• Adjust the control time offset to move the controls to correct positions. Then seek the video to the first control and pause. Now adjust the runner time offset to move the runner to the correct position. Press F1 and take note of the adjusted values which you can then input back at the settings window.


  • Most of the UI controls have tooltips explaining what they are for.
  • Not all settings are exposed to the UI. You can edit the extra settings by first saving the current settings to a file, opening it with a text editor (the file is in ini format), and then loading the file back.
  • The difference between real-time and preprocessed stabilization is that the latter can look at the future when doing the stabilization analysis. This makes the centering faster with sudden large frame movements and also makes the stabilization a little bit more responsive to small movements.
  • The rescale shaders are in the data/shaders folder. The bicubic shader can be further customized by editing the rescale_bicubic.frag file (currently there are five different interpolation functions and some other settings).

Known issues

  • If the route rendering doesn't work (route appears as a large rectangle), try setting the route color to 100% opaque.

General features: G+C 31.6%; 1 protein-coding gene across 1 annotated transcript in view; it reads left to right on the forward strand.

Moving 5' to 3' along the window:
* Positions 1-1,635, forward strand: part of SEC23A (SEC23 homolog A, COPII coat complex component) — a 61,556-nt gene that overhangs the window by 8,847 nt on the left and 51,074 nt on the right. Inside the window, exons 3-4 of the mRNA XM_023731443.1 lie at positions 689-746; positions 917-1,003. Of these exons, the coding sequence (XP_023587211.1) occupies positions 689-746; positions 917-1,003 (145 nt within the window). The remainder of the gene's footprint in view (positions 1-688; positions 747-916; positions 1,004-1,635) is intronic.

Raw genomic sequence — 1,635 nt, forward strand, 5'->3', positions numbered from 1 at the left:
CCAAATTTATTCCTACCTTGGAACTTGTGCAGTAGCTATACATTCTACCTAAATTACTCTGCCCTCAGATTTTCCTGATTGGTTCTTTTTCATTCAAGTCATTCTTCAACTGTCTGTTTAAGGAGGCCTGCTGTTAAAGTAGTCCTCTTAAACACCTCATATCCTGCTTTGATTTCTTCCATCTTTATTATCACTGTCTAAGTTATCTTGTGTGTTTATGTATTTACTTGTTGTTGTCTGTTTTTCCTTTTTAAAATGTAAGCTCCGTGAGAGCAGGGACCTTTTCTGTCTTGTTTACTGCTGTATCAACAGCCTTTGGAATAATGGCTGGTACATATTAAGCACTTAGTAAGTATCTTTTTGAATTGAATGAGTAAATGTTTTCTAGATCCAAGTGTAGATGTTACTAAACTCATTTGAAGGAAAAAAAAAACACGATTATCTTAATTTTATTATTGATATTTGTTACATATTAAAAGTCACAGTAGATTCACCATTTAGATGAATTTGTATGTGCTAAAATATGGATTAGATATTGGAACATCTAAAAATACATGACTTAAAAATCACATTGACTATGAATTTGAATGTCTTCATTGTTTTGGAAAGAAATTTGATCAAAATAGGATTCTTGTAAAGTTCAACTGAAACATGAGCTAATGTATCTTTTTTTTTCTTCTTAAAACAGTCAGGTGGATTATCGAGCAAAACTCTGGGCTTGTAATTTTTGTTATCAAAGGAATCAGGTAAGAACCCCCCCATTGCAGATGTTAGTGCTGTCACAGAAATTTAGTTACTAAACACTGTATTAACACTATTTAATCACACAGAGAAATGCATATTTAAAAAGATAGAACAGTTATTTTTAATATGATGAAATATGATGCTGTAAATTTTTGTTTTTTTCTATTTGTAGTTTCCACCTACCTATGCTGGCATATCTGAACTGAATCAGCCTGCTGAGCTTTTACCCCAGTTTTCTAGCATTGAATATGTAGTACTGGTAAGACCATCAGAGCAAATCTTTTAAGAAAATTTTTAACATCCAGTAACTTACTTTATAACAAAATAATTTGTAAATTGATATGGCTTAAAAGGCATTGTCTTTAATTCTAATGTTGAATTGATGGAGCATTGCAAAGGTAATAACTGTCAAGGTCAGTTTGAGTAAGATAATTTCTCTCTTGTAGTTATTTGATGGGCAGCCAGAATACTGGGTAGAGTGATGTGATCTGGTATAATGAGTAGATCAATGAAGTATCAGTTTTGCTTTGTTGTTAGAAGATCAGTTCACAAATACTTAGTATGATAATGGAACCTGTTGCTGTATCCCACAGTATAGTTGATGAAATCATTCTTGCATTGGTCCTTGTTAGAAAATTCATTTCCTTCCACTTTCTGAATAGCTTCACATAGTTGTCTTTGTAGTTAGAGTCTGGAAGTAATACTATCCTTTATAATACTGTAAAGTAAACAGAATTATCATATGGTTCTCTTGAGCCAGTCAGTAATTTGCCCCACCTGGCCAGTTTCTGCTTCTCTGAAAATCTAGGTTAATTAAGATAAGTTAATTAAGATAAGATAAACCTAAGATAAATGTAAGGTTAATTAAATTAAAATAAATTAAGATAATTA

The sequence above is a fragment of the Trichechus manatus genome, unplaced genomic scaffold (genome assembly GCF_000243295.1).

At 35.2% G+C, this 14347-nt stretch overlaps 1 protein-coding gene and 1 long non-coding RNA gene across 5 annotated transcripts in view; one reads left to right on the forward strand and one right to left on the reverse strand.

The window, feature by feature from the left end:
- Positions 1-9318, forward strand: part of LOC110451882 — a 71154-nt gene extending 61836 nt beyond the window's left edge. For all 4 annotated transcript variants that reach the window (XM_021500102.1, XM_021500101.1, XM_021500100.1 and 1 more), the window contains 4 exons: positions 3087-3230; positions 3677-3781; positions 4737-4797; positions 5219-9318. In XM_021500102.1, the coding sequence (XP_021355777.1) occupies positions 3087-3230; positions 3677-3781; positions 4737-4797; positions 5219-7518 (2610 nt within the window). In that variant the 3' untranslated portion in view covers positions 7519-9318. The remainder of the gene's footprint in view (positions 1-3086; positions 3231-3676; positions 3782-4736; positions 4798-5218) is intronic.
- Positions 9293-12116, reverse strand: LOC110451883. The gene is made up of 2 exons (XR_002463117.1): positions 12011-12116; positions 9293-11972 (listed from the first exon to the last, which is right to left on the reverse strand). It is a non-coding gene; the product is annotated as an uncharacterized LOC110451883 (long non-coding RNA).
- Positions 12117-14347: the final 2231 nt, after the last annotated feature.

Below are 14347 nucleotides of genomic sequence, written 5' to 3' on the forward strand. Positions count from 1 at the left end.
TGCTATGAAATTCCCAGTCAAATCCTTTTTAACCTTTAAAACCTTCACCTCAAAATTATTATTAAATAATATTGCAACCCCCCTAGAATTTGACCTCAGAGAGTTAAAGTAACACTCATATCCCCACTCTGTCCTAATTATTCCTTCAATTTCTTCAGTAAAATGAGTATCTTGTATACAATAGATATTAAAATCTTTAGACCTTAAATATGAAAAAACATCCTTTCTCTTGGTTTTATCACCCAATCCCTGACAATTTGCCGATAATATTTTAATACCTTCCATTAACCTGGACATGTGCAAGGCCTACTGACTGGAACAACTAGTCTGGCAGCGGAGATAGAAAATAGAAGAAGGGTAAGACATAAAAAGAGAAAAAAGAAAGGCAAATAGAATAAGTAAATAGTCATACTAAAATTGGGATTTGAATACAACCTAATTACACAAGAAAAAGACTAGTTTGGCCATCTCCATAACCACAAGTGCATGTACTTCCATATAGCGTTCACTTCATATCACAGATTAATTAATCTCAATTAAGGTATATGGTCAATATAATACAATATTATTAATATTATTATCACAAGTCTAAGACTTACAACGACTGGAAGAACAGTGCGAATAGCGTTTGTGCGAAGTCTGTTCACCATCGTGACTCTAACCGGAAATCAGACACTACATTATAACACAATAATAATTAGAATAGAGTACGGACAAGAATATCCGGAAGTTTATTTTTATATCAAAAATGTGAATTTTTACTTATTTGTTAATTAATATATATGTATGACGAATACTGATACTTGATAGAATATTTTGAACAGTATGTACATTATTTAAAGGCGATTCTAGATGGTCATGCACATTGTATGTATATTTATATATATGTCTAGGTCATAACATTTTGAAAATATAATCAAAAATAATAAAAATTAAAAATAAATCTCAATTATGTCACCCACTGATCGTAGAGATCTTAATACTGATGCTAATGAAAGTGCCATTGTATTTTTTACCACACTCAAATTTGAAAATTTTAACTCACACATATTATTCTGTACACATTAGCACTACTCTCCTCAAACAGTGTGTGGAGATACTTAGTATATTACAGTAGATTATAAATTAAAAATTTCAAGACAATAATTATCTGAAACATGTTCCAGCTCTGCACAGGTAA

Key Action
F1 Toggle info panel on/off
F2 Select map/video/none for scrolling
F3 Select render mode (map/video/all)
F4 Select route render mode (none/discreet/highlight/pace)
F5 Select tail render mode (none/discreet/highlight)
F6 Select route view mode (fixed split / runner centered / runner centered fixed orientation)
F7 Toggle runner on/off
F8 Toggle controls on/off
F9 Toggle video stabilization on/off
Space Pause or resume video
Ctrl + Space advances one frame
Ctrl Slow/small modifier
Shift Fast/large modifier
Alt Very fast/large modifier
Ctrl + 1 Reset map modifications
Ctrl + 2 Reset video modifications
Ctrl + 3 Reset route modifications
Ctrl + 4 Reset timing offset modifications
Left Seek video backwards
Scroll map/video left
Right Seek video forwards
Scroll map/video right
Up Scroll map/video up
Down Scroll map/video down
Q Zoom map in
A Zoom map out
W Rotate map counterclockwise
S Rotate map clockwise
E Increase map width
D Decrease map width
R Zoom video in
F Zoom video out
T Rotate video counterclockwise
G Rotate video clockwise
Y Increase route scale
H Decrease route scale
Page Up Increase runner offset
Page Down Decrease runner offset
Home Increase control offset
End Decrease control offset
Insert Increase tail length
Delete Decrease tail length


Copyright © 2014 Mikko Ronkainen

This program is free software: you can redistribute it and/or modify
it under the terms of the GNU General Public License as published by
the Free Software Foundation, either version 3 of the License, or
(at your option) any later version.

This program is distributed in the hope that it will be useful,
but WITHOUT ANY WARRANTY; without even the implied warranty of
GNU General Public License for more details.

You should have received a copy of the GNU General Public License
along with this program.  If not, see <>.


Real-time analysis of orienteering runs with video and map displays